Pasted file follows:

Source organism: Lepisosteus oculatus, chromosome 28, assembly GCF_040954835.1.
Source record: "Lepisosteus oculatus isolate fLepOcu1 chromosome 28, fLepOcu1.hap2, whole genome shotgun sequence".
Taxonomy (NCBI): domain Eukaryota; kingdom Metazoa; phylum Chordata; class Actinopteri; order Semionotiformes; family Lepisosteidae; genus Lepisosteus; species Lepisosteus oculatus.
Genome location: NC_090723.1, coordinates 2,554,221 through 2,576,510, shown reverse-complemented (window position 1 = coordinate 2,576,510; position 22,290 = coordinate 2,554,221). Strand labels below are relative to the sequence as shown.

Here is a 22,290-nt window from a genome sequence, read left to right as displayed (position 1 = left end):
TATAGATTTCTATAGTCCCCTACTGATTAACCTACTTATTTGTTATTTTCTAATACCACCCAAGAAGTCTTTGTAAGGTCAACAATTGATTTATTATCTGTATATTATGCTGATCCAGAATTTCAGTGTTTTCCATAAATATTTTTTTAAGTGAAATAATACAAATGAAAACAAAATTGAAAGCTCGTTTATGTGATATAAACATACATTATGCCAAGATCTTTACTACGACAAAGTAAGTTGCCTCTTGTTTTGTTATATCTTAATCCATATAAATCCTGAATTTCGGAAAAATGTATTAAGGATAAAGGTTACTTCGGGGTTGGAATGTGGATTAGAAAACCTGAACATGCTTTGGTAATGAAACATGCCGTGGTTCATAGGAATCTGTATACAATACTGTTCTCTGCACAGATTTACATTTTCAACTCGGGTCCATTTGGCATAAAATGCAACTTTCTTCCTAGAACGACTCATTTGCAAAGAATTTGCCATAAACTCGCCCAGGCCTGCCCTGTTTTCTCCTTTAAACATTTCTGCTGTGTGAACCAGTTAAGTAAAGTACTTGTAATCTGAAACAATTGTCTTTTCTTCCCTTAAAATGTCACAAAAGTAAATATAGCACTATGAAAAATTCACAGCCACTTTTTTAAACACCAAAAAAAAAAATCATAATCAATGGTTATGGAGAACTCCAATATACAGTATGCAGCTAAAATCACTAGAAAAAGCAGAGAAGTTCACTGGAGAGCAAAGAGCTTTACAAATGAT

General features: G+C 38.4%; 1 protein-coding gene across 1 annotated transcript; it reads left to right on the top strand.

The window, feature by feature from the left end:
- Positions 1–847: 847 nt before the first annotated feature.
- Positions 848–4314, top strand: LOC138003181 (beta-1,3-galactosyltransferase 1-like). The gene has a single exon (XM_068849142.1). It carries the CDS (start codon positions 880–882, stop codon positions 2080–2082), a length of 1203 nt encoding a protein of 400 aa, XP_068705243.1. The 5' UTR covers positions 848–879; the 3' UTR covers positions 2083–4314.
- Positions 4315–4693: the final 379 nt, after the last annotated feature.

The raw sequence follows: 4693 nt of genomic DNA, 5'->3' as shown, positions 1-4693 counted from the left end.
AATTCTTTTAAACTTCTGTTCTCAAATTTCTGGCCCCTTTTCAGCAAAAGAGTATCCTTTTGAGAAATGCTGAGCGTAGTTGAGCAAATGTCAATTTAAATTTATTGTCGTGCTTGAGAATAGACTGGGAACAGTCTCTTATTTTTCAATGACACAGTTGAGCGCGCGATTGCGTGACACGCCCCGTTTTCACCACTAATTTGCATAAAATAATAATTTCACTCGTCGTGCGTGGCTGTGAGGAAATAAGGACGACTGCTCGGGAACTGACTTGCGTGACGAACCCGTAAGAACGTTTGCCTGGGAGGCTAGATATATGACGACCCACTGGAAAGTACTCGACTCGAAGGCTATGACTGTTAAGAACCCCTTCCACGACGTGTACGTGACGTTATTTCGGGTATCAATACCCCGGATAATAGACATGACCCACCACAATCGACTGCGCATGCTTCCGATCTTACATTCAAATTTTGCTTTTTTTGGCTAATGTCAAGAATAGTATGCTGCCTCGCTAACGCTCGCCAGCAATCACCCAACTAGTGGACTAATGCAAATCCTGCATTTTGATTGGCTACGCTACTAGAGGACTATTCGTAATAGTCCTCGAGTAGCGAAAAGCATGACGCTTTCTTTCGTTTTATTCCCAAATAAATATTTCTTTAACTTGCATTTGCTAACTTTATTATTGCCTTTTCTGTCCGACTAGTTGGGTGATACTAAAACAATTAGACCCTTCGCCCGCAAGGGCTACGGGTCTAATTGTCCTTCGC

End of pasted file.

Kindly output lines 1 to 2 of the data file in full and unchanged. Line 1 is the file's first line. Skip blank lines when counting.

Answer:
Source organism: Lepisosteus oculatus, chromosome 28, assembly GCF_040954835.1.
Source record: "Lepisosteus oculatus isolate fLepOcu1 chromosome 28, fLepOcu1.hap2, whole genome shotgun sequence".